The "peaceful purposes" clause in UNCLOS has no practical effect on U.S. military
The critics evince little knowledge of international or oceans law, and consequently make arguments contrary to U.S. interests. For example, some have argued that the provision in Article 88 that limits use of the high seas for "peaceful purposes" would constrain U.S. warships or prevent military activities on the high seas. (6) But to make this argument is to unknowingly adopt the "old" Soviet line, no longer embraced even by Russia, which was never supported by the United States. During the negotiations, the U.S. representative accurately described the "peaceful purposes" language when he said:
The term "peaceful purposes" did not, of course, preclude military activities generally. The United States had consistently held that the conduct of military activities for peaceful purposes was in full accord with the Charter of the United Nations and with the principles of international law. Any specific limitation on military activities would require the negotiation of a detailed arms control agreement. (7)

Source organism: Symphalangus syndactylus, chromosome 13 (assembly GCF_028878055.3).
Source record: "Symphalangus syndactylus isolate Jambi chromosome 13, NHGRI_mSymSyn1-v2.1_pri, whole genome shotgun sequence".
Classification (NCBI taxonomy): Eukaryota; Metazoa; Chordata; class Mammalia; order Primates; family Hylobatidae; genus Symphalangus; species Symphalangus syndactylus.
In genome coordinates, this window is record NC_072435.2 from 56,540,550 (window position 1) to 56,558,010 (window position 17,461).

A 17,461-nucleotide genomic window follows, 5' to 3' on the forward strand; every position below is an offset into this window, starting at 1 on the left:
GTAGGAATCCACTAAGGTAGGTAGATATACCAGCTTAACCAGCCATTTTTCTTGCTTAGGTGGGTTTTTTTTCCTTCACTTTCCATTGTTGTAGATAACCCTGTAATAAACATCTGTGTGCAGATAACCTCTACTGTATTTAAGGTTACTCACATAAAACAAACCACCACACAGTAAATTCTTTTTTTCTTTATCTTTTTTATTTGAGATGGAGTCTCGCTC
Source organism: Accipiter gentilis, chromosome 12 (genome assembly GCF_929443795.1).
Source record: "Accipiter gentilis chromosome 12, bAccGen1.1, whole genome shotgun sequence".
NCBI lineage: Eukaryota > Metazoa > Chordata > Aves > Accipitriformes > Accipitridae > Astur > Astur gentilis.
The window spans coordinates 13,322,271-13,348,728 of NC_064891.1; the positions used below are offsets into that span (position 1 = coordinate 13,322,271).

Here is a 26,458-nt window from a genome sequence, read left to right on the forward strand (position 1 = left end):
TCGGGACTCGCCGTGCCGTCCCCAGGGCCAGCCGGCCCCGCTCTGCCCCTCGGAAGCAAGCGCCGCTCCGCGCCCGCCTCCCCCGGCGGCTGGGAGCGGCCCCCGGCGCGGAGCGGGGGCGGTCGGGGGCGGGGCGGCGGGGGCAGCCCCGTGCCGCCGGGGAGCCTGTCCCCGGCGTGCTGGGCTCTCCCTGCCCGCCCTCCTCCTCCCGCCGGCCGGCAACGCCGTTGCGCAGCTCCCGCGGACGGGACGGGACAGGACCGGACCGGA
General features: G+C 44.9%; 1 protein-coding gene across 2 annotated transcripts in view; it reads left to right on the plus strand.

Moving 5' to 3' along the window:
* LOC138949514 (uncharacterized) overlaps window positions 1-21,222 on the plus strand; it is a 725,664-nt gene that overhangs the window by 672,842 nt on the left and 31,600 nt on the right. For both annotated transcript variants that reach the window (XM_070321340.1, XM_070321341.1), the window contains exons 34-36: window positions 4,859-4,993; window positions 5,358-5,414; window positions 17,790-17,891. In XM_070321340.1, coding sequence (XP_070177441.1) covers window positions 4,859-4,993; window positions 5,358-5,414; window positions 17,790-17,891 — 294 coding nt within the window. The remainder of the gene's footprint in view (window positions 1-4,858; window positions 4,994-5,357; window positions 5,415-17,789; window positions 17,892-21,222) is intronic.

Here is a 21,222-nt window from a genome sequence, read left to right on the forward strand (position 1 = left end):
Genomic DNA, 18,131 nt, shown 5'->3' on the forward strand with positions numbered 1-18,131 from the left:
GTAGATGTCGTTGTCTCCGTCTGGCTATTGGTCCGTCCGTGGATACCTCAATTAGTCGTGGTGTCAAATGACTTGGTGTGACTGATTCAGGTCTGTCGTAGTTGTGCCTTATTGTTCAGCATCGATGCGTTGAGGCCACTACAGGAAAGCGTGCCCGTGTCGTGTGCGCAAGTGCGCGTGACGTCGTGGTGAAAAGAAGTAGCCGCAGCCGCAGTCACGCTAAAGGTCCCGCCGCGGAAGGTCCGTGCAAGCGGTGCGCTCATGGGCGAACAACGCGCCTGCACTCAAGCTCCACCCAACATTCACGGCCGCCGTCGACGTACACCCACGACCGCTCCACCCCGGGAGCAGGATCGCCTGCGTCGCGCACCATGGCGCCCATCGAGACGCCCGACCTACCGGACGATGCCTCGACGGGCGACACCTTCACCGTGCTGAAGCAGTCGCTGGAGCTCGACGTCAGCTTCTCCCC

Indeed, in their zeal to complain about the convention, the critics promote an interpretation of this language that may be cited by opponents of future space-based missile defense programs. Thus, in a different context, the implication of this argument would be to ban the aforementioned defense systems because of our adherence to the Outer Space Treaty that contains the same "peaceful purposes" language. (8) Real world experience refutes this argument by showing warships of every major power freely navigating the world's oceans despite the convention being in force for 149 nations.
"The Senate should give immediate advice and consent to the UN Convention on the Law of the Sea: why the critics are wrong.
." Journal of International Affairs
. Vol. 59, No. 1 (Fall/Winter 2005) [ More (18 quotes) ]